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Coffee, Sugar & Cocoa Exchange.

Mark D. Fichtel was named president and c.e.o. of the New York Board of Trade (NYBOT) -- the parent company of the Coffee, Sugar & Cocoa Exchange, Inc. (CSCE) and the New York Cotton Exchange (NYCE)--on March 30, 2000. He came to NYBOT from the American Stock Exchange (AMEX), where he served as senior executive vice president. During his three-year tenure with AMEX, he implemented strategic initiatives to support a more efficient and responsive floor-trading environment. These efforts centered on the development of the technological capabilities of the exchange, an administrative restructuring process and a more disciplined allocation of resources. Before joining AMEX, Fichtel served as managing director of Smith New Court and prior to that as managing director during the latter part of a 21-year association (1973-1994) with Kidder Peabody & Company, having moved there from Smith Barney.

Since Mark Fichtel arrived at the New York Board of Trade (NYBOT) earlier this year, the futures industry has continued to undergo rapid change, and the NYBOT, with its long tradition of trading international agricultural futures and options, has responded to the radically altered competitive environment. He was asked to provide his thoughts on the direction of the industry and for the NYBOT, an organization with a unique history.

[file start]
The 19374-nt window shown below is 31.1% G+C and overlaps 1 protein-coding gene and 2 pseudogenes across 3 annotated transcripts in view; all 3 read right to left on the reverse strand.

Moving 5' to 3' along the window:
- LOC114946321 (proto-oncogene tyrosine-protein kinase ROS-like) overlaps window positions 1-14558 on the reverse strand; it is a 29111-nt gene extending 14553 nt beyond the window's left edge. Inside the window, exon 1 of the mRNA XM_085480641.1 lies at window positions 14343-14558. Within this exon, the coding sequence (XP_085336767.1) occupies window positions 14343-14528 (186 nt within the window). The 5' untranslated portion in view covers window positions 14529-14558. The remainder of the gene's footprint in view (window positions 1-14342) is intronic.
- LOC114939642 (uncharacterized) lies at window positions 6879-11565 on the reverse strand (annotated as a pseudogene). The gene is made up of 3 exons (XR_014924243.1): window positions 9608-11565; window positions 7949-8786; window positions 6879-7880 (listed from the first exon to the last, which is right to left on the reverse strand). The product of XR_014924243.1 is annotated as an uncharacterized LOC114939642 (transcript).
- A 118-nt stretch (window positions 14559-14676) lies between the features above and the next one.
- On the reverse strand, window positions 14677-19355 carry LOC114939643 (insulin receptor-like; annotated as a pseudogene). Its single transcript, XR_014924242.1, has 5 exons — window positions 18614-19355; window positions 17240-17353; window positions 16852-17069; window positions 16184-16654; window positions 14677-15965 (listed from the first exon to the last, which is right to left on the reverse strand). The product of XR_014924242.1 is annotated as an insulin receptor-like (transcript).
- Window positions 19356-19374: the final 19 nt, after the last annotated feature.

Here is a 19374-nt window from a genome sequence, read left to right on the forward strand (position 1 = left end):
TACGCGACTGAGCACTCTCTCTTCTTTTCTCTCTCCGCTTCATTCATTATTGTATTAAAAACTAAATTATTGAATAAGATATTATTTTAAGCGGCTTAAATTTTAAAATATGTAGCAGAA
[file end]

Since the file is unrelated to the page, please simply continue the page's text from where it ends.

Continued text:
Q: What are your major goals for the NYBOT?

A: I came to NYBOT with four broad objectives: to bring technology to the NYBOT trading environment, develop new products, build alliances, and modernize the governance structure.

Q: Could you elaborate on these general objectives, beginning with the role of technology at a traditional exchange?

A: For over a century, traditional open outcry has proven itself to be an outstanding way to provide liquidity in the market. The NYBOT's coffee futures and options markets have served the coffee industry in that regard since 1882 and 1984, respectively. In addition, open outcry has provided a reliable price discovery and price risk transfer mechanism for this volatile commodity. I believe open outcry can continue to perform its basic functions effectively, but it needs to be modernized. In that regard, we are aggressively developing electronic order routing and trade reporting for both brokers and locals. We expect to roll out our electronic order routing/order book management system (EOR/OBMS) in the next few months. We believe it will provide a much less costly and more convenient way for traditional and new clients to participate in our markets.